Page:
Gene Mutation linked to Early Prostate Cancer

May 24, 2012 by  
Filed under Prostate Cancer News

Researchers from the Weill Cornell Medical College have researched and discovered the role of fusion gene in prostate cancer. The findings indicate that prostate cancer development could be a function of chromosomal rearrangements of genes.

The research was quite an extensive one that required the collaboration of many top scientists. The findings of this research were presented to the Proceedings of the National Academy of Sciences (PNAS).

This new research studied various aspects of genetic and chromosomal changes in prostate cancer, and the work was indeed an extensive one. Here are details about this new prostate cancer research as published in Science Daily:

Up to half of all prostate cancer cells have a chromosomal rearrangement that results in a new “fusion” gene and formation of its unique protein — but no one has known how that alteration promotes cancer growth. Now, Weill Cornell Medical College researchers have found that in these cancer cells, the 3-D architecture of DNA, wrapped up in a little ball known as a chromatin, is warped in such a way that a switch has been thrown on thousands of genes, turning them on or off to promote abnormal, unchecked growth. Researchers also found that new chromosomal translocations form, further destabilizing the genome.

These findings, published in the Proceedings of the National Academy of Sciences (PNAS), are the first to show how this chromosomal mutation likely contributes to early development of prostate cancer — and suggests a model for how other chromosomal translocations, common to many tumor types, are linked to cancer formation and growth.

“This is likely a phenomenon that occurs in many types of cancers when oncogenic fusion genes are over-expressed,” says the study’s senior author, Dr. Mark A. Rubin, The Homer T. Hirst Professor of Oncology in Pathology and vice chair for experimental pathology at Weill Cornell Medical College.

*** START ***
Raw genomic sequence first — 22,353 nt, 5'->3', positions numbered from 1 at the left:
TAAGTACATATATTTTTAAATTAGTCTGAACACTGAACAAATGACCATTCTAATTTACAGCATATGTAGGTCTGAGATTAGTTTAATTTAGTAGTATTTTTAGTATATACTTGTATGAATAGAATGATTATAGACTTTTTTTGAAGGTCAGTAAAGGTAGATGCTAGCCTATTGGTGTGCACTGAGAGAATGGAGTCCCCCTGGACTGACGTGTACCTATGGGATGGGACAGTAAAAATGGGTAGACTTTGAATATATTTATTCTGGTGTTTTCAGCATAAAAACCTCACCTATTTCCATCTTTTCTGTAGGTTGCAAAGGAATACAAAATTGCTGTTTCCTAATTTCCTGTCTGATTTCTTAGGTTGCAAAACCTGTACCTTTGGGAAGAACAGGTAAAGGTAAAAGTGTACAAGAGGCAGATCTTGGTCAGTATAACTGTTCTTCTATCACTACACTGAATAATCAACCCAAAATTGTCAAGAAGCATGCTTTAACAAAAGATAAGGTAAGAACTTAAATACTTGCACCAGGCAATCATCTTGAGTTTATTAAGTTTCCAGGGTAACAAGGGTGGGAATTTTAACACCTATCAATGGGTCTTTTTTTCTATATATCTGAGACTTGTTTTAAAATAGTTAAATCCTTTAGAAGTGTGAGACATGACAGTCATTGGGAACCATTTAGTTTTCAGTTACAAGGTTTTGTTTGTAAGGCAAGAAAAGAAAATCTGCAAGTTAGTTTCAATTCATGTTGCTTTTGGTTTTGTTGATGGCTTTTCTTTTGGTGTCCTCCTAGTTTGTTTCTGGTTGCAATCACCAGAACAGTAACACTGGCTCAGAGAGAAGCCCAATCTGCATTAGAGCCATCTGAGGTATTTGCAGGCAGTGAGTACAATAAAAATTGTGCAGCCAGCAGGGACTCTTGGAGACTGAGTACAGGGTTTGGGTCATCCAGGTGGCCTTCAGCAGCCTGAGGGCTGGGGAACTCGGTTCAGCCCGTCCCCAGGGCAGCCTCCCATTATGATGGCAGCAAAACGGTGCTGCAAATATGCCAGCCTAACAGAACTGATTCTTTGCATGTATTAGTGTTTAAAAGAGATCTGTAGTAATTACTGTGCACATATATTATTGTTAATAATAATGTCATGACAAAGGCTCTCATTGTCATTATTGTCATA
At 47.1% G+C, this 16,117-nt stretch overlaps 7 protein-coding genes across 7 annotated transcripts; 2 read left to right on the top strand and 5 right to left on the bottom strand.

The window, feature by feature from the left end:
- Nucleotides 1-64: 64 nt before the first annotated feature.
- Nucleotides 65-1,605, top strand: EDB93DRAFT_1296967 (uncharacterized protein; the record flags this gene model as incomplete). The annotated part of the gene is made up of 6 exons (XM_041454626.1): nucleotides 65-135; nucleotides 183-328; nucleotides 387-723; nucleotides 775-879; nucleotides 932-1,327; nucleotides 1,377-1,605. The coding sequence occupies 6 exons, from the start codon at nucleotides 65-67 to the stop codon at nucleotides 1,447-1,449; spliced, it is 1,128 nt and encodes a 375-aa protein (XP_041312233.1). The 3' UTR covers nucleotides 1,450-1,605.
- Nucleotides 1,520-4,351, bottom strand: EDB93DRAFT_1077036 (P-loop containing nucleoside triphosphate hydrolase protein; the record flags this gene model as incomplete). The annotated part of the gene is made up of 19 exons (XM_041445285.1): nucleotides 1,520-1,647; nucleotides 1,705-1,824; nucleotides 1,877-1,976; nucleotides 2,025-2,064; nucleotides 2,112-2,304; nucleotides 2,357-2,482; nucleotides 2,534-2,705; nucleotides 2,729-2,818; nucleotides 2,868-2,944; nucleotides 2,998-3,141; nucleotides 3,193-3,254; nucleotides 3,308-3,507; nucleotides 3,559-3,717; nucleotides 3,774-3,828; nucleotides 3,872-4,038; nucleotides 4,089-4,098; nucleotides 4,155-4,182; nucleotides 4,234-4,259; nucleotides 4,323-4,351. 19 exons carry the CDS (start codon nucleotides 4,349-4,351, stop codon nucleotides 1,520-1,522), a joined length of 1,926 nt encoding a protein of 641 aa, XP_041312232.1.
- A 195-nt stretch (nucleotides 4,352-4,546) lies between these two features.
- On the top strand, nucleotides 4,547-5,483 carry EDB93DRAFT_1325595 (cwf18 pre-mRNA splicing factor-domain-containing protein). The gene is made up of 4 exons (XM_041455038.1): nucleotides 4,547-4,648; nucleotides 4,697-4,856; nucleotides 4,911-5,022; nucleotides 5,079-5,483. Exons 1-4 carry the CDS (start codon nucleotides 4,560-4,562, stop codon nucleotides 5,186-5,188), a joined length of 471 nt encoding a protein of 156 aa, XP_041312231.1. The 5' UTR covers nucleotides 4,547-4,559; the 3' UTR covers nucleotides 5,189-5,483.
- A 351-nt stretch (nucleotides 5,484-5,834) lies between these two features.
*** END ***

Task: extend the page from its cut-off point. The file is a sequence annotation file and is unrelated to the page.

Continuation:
Dr. Rubin adds that if such an oncogenic protein has the power to throw the switch on thousands of genes, a novel treatment may be able to turn that switch off. “If we understand how this works, then we may be able to borrow that trick to target many genes simultaneously. This discovery would hold a lot of promise for cancer therapy,” he says.

The study also adds to the growing understanding of how remodeling of the chromatin regulates genes linked to cancer, says the study’s lead author, Dr. David S. Rickman, assistant professor of pathology and laboratory medicine at Weill Cornell Medical College. The genome’s DNA, along with specialized proteins, has to be packed into the chromatin bundle so that it can fit inside a cell’s nucleus, and when genes need to be expressed, the chromatin opens up a bit, allowing transcription. Emerging evidence suggests that, within this package, the genome organizes itself according to a non-randomly-assembled, 3-D architecture of hubs and domains that affect when and where individual genes are turned on.

This study shows the oncogenic ERG protein, produced by the ETS prostate cancer fusion gene, binds to specific sites in the genome, which then forces the 3-D genome architecture to vastly change, creating different hubs and domains, Dr. Rickman says. This results in additional chromosomal translocations, as well as a coordinated expression of genes known to be relevant to aggressive prostate cancer, he says.

The research shows just how complex genetic regulation really is and how distortions in this process can lead to cancer, says Dr. Rubin, who is also a professor of pathology and laboratory medicine and professor of pathology in urology at Weill Cornell Medical College.

“We used to think everything related to gene expression was linear, that one promoter affected the gene located right next to it,” he says. “Now we are beginning to understand that what happens in the 3-D space of tightly bundled DNA is also important — how DNA opens up and undergoes changes that efficiently turn on whole sets of genes that aren’t located anywhere near each other.” Click here to view more details on this research.

The above findings on gene mutation as it relates to prostate cancer are not new. Other researches or studies in the past have linked them. However, the above work was quite extensive with much proofs and research samples.

Many scientists were involved and before conclusions were made and presented to the Proceedings of the National Academy of Sciences (PNAS). This is good effort from the researchers and it is hoped that through this research, the best treatments for prostate cancer would be discovered.

 

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